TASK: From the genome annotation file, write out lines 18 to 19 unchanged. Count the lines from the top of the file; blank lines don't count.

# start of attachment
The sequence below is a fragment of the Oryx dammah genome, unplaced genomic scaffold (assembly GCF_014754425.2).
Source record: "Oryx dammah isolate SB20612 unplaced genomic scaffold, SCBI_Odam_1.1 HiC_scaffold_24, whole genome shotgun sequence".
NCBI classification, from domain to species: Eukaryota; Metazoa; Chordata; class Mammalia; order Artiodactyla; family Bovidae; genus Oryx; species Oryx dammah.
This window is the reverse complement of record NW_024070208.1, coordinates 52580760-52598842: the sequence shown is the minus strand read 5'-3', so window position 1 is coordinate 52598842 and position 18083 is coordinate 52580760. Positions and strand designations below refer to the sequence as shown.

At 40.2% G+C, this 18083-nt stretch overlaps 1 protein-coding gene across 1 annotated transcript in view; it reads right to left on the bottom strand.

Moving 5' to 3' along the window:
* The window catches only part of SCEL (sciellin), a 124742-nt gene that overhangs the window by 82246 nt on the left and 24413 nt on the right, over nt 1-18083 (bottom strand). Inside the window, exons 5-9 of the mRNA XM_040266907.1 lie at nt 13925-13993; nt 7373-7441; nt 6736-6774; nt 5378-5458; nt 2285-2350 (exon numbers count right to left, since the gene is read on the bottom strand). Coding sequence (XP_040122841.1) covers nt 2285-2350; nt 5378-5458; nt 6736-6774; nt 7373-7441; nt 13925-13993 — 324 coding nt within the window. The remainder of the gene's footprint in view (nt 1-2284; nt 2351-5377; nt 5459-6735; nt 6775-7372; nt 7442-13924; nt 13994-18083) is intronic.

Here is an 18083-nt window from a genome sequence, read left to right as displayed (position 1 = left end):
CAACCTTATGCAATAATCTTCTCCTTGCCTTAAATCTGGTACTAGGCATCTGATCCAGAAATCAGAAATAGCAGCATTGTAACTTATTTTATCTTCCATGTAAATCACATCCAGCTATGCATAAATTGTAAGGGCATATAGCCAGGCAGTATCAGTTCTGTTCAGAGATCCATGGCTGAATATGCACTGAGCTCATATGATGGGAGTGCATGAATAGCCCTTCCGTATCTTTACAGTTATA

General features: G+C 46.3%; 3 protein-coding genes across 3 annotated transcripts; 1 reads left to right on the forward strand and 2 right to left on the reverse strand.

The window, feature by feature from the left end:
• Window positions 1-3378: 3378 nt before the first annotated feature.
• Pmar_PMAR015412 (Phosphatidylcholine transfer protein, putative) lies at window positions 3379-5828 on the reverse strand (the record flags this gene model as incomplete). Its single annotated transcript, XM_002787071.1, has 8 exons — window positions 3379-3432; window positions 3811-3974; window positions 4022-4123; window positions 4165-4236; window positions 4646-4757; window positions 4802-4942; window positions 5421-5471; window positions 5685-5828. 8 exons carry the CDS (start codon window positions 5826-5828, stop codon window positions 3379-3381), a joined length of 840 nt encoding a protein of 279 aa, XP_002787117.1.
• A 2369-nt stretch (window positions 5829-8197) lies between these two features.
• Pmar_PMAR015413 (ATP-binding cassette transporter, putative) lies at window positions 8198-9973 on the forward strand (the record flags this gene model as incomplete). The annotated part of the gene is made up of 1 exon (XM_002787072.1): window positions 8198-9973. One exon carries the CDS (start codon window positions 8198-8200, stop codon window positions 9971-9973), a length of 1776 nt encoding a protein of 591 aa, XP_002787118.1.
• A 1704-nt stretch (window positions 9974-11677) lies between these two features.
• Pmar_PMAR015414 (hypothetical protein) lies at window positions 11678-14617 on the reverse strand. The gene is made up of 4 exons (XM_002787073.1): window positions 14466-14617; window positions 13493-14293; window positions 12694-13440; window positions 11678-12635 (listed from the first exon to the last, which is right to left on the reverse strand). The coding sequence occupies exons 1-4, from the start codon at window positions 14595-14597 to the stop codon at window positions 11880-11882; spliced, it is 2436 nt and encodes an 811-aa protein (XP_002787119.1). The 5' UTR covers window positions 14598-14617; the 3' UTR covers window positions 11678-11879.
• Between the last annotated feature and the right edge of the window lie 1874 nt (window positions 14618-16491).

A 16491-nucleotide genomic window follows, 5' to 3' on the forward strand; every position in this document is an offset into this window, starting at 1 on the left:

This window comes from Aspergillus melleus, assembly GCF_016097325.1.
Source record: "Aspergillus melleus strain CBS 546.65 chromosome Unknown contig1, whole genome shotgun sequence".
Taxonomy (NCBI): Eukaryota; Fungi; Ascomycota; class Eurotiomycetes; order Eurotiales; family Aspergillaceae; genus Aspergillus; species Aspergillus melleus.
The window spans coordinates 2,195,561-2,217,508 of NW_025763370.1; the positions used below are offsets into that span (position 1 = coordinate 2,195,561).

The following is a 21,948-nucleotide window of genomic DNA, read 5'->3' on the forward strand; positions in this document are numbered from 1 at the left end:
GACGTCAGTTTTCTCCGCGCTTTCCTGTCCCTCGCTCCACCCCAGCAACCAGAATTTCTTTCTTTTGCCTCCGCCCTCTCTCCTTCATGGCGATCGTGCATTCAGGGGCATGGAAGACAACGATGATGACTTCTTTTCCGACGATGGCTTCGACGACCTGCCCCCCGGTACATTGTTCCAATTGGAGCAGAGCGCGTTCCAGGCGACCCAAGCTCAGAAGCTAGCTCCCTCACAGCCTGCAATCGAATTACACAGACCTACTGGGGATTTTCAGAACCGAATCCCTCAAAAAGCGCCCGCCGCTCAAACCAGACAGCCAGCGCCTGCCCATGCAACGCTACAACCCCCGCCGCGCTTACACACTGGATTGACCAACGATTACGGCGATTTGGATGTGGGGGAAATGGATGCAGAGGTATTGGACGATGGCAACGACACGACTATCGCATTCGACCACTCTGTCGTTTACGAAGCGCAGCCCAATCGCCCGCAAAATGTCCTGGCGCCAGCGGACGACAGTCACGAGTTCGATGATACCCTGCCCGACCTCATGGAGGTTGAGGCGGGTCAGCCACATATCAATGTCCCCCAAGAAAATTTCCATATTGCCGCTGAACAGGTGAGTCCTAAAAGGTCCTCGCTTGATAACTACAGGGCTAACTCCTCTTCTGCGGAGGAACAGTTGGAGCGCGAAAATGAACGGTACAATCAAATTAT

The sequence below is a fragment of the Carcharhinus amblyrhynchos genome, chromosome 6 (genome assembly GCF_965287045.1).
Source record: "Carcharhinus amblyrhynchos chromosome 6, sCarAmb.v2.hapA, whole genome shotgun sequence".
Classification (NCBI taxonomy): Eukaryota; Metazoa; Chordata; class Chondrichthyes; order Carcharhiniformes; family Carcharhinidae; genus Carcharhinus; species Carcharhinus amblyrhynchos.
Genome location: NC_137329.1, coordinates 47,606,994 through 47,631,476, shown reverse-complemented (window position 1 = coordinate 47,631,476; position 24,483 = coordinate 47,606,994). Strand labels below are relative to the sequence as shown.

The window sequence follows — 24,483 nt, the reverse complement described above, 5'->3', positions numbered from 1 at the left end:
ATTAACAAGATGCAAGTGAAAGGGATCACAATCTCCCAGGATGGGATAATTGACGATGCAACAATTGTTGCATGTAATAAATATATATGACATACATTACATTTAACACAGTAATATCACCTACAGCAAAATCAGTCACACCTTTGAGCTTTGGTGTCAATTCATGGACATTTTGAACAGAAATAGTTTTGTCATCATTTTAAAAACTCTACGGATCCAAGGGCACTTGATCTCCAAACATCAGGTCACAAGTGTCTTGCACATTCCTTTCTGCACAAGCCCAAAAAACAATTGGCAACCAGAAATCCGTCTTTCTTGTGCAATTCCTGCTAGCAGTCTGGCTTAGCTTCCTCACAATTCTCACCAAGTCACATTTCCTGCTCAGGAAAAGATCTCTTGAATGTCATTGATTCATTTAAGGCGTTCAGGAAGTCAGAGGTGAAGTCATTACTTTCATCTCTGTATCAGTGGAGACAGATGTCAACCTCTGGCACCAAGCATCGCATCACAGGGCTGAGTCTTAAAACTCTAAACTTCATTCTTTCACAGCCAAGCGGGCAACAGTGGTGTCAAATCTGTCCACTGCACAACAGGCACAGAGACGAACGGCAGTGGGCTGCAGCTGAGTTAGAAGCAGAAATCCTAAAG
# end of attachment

• Between the last annotated feature and the right edge of the window lie 1874 nt (window positions 14618-16491).

A 16491-nucleotide genomic window follows, 5' to 3' on the forward strand; every position in this document is an offset into this window, starting at 1 on the left: